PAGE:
“The boom in share prices is confusing some analysts. The basic problem, as John Authers notes in the Financial Times, is that since September 2011, ‘global earnings per share have been flat.’
So what rising share prices suggest is that investors are willing to pay more for a given level of earnings. ‘Price/earnings multiples have gone from 12 to 16 in the process.’
In the City jargon, this is known as a ‘re-rating’. It suggests that investors are feeling upbeat about the future, and that they expect earnings growth to improve (because otherwise you wouldn’t be willing to pay an apparently high price for today’s earnings).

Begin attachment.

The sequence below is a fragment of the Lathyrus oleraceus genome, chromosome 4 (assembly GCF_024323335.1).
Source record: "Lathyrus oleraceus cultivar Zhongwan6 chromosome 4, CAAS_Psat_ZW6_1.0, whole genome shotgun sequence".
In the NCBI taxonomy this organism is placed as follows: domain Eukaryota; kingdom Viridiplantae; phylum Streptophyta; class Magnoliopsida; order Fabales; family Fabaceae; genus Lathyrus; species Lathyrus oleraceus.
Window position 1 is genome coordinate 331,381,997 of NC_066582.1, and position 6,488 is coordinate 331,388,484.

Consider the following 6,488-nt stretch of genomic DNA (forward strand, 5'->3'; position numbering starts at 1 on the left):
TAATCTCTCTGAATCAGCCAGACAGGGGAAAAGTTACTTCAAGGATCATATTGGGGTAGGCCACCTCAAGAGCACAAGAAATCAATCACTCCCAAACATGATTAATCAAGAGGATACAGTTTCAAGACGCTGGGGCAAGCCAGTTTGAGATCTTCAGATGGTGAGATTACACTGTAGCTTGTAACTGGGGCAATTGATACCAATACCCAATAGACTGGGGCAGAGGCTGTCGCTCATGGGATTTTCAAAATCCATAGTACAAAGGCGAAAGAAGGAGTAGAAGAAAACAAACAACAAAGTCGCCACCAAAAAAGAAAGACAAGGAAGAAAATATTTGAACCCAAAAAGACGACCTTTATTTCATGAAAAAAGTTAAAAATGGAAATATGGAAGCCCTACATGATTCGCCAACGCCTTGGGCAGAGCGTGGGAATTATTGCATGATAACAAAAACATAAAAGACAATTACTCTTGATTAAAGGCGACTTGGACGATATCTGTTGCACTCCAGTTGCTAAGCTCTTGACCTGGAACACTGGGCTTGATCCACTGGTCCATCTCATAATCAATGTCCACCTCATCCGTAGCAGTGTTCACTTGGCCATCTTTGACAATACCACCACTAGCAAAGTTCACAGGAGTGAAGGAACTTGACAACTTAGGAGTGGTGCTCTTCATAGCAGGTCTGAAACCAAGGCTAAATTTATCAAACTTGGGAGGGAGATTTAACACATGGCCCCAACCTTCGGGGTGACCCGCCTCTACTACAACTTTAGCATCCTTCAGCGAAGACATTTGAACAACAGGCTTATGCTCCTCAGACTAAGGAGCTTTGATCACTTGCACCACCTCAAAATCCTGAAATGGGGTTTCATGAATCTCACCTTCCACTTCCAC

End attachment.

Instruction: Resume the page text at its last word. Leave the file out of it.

The trouble is, that might make sense if there was any hint that profits would soar in the foreseeable future. However, profit margins are already at record levels. If anything, you’d expect them to drop back closer to their historical average.
So what’s driving this enthusiasm for stocks? I’m sure you’ve already guessed:
From Money Week